May 9, 2019
As a human, your influence is your single biggest responsibility on earth. You begin influencing others the moment you are born, perhaps even the moment you are conceived and known, before you are even aware of your influence. Your influence is extensive and covers nearly every area of your life. Even when you are alone you cannot escape your own influence.
Your influence shapes and grows as you grow, and changes as you change. You can even decide how to wield your influence in each moment. If you are confused as to what your individual influence is up to this point, you need to understand your foundation and who you are inside and out. When you understand your influence, you can be a great leader. When you’re a great leader, you can guide your team to complete company and personal goals.
To understand your influence, you must first understand yourself. How can you be a productive team member and lead others if you don’t know yourself first? By knowing yourself, you can embrace your strengths and weaknesses with an open mind, and you can remain transparent with all your team members. Your weaknesses are only dire if you allow them to drag you and your team down. If you acknowledge them, then your team will be able to help support you where you lack in a positive way. Showing your weaknesses is one of the most endearing strengths as a team member.
One way to understand your strengths and weaknesses is to reflect on yourself, over time, and document your thoughts. Another is to ask people who are close to you what they think your strengths and weaknesses are, from their perspective. To understand your foundation, you will need to reflect on your life’s memories and analyze them. These exercises will take time and shouldn’t be rushed, but they are worth it to understand your influence on others.
Poor communication within your team may be one of the quickest ways to bring down your team. Communication must be clear, concise, and you should always check for understanding. This is where the first hurdle comes in; you can’t always expect people to know exactly the context of where you are delivering information from. In other words, people may not always have all the information that you already have, so it is important to provide as much detail as possible so that you all can remain on the same page.
Avoid delivering negative information in writing to any team member. Speak to them personally, either face-to-face, on the phone, or in a video conference. Negative information, when delivered in writing, can often seem much worse than it is. By delivering the information in person, you can explain yourself more clearly and control the tone in which the information is delivered. Any negative information offers each party a unique opportunity to brainstorm ideas to improve their influence.
“Do as I say, not as I do.”
Are you a boss, or are you a leader? Do you lead with a, “Do as I say, not as I do,” mentality? Imitation of those that influence us is how a vast majority of individuals develop leadership skills. The biggest difference between individuals who consider themselves a boss and those who consider themselves a leader is that a leader sets examples through action. A boss will use phrases such as, “Because I said so,” or, “Just do what I say,” or, “I am the boss.” However, actions speak louder than words when it comes to earning respect and creating an environment where leaders are held in high esteem. The way you lead is the way you influence your team.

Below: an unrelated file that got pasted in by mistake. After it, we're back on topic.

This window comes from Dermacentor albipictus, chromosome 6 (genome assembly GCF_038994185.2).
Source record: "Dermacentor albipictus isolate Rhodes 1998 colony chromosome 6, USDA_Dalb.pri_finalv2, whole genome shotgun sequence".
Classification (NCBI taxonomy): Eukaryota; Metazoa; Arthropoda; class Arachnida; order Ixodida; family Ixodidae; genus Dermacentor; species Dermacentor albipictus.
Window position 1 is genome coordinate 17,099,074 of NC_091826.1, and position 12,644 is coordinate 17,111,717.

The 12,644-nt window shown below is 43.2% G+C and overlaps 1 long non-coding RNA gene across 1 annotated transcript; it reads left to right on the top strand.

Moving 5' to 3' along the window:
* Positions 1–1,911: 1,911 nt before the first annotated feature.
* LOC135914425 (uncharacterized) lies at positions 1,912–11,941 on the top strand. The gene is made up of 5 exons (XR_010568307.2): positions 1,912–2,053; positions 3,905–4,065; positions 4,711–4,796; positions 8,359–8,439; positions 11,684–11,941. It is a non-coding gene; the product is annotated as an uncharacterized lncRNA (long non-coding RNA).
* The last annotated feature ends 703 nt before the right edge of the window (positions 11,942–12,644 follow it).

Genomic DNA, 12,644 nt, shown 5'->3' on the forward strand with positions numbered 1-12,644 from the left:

To be a leader and not a boss, you must understand your influence and use it in a positive way. When you positively influence your team, you lead them by example. If you are confronted to do as you say, you strive to be accountable for your words through action. As an influential leader, you engage with your team to improve your collective influence as a company and as individuals. You lead a company that uses problems as opportunities for learning and growth, creating positive change.
You spend every moment of your life influencing others or yourself. Your influence is your single biggest responsibility as it has the capacity to build up or diminish others. This isn’t something you should only be aware of at work; you influence your family, friends, and strangers too. It is your responsibility to influence yourself and our world positively. You owe it to yourself and those around you.
Dr. Brian Smith is the author of the newly released book Individual Advantages: Find the “I” in Team. He holds a PhD in organizational psychology, a master’s degree in management information systems, a bachelor’s degree in accounting, and is a certified Six Sigma Master Black Belt Consultant. Brian has been helping business owners and managers since 1988. His company, IA Business Advisors (a DBA of Individual Advantages), has helped over eighteen thousand clients since 1996. His client base has always varied, ranging from large companies like Boeing Aircraft and Harrah’s Entertainment, to small, local businesses. When the Great Recession hit in 2008, IA worked with businesses in trouble due to the economic decline who struggled to afford consulting services. Recognizing this, Dr. Smith offered on-demand virtual consulting services; in which, businesses hindered by a strained economic environment and a restricted budget could consult with their company on an unlimited basis for a low, fixed monthly fee. Today, Brian’s team at IA continues to provide both virtual and onsite consulting services to more than 1,300 active clients worldwide. To learn more, please visit www.iabusinessadvisors.com.